DARIO ARGENTO’S OPERA — A REVIEW BY FILMMAKER & GUEST CRITIC DAMIAN K. LAHEY

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‘Opera’ (1987) dir. Dario Argento

Dario Argento. I was such a dork for this guy back in high school. I even had t-shirts made from the posters of some of his films. I got the images from a big interview piece I read with him in a ‘Psychotronic Magazine’ I had picked up. Did lots of presentations on his work in high school and later in film school. I’m still a huge mark for this guy and he’s a huge influence on my own work. Definitely one of my filmmaking heroes.

Objective historical fact: Dario Argento revolutionized the horror genre at three different times with the films ‘The Bird With The Crystal Plumage’ (1970), ‘Profondo Rosso’ (1975) and ‘Suspiria’ (1977). Awe inspiring. Everything outside of that is subjective but undoubtedly he has left a serious cultural footprint on the cinematic landscape that cannot be ignored.

In my opinion, he has made three great films – ‘Suspiria’, ‘Opera’ and ‘Profound Rosso’ and three very good films – ‘Phenomena’ (1985), ‘Tenebre'(1982) and ‘The Bird with Crystal Plumage’. Love them! Then there’s the rest. Some would toss ‘Inferno'(1980) and ‘The Stendhal Syndrome’ (1996) in there. I hear ya. They contain some truly wonderful moments. Stuff I certainly couldn’t do. But I just don’t think they come together as well as those others.

‘Opera’ revolves around the troubled production of an avant-garde staging of ‘Macbeth’ and the understudy who must rise to the occasion after the original ingenue is injured. Naturally, there’s also a serial killer on the loose dispatching people in all sorts of imaginative and grizzly ways.

After this film, Argento would never again make something as accomplished or impressive from a production stand point. His camera would never move as confidently or innovatively. His pacing would never be as urgent. And his spellbinding blend of the macabre, the artistic and the banal would never work so well together. Cristina Marsillach would also never be equaled as the quintessential Argento heroine. She is visually and emotionally the perfect foil for Argento’s filmmaking. Supposedly they did not get along during filming. It’s a shame but the film is probably better for it.

The gag with the killer taping pins under our heroine’s eyes so she is forced to watch the murders is a gimmick that runs rather shallow, packing less and less a punch with each viewing though they definitely frame it up like it’s the hottest thing going and the marketing to this day still pushes it to the moon.

Legendary cinematographer Ronnie Taylor rocks the arena with this one, composing some of Argento’s finest shots. A bit where the killer shoots his gun through the apartment peephole is still one of the best sequences of its type ever lensed.

I want to go on record as saying I find this film unusually erotic. I’m a big horror film guy but I don’t normally find the films all that erotic. I don’t. Sure, there’s naked ladies and sex scenes scattered about but I don’t find the genre as intrinsically erotic as many would claim. But I find this movie sexually charged in a strange way even though there’s little to no superficial eroticism to be had. Make sense?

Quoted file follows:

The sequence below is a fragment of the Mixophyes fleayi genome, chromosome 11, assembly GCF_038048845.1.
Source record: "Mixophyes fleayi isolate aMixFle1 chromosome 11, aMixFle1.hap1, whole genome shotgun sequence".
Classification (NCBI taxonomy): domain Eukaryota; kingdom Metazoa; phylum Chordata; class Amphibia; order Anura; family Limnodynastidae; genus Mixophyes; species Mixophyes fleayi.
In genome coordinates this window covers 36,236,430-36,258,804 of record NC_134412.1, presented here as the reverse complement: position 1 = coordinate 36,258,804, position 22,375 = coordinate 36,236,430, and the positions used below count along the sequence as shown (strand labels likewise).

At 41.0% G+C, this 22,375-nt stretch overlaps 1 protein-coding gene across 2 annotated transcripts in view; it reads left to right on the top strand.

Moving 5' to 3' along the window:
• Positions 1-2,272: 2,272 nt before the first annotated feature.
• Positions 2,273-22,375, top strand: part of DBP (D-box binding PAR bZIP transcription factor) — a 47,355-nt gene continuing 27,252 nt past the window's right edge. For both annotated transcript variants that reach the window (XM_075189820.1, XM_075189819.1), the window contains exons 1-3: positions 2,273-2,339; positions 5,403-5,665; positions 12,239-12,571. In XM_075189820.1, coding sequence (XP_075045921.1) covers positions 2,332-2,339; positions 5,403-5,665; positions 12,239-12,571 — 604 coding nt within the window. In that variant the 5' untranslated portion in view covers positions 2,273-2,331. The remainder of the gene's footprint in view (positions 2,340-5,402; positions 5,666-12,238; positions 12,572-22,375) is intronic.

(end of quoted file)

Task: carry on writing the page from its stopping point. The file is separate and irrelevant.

I’ll never forget the first time I watched this film (re-titled ‘Terror At The Opera’ for US consumption) and it came to its controversial existential conclusion. I ADORED IT. It cuts to the most ridiculous switcharoo committed in film history and then ends as an esoteric art film. It is silly yet endearing, poetic and, like the rest of the film, unlike anything I had seen in a horror film. It also brought a peaceful resolve to the hysterical madness that had proceeded it.

The psychology deployed in this film in regards to the mother/daughter/killer relationship gets the job done without being too trite. It’s not one note like in Hitchcock ‘Marnie’ (1964), for example. It is more along the lines of Mamet’s ‘House Of Games’ (1987) or Demme’s ‘Silence Of The Lambs’ (1991) though it falls short of the latter two films’ cerebral panache and opts instead for flinging literal insanity up on the screen with gallons of blood and Heavy Metal music.

When I was younger I used to intellectualize Argento’s work a lot more. Now I feel silly doing it. Maybe it’s because the later work is a little hit and miss but I think mainly it’s because I believe the artistry is in the alchemy and not so much the content. When I see people over analyzing the content like I used to it makes me kind of uneasy. It’s his unique blending of cinematic elements – bravura camera work, complex yet contrived narratives, international casts, daring soundtracks and immense blood letting all with a signature style that is the secret sauce. Argento has a style but he also has a tone and when the two work together – everything else becomes irrelevant.

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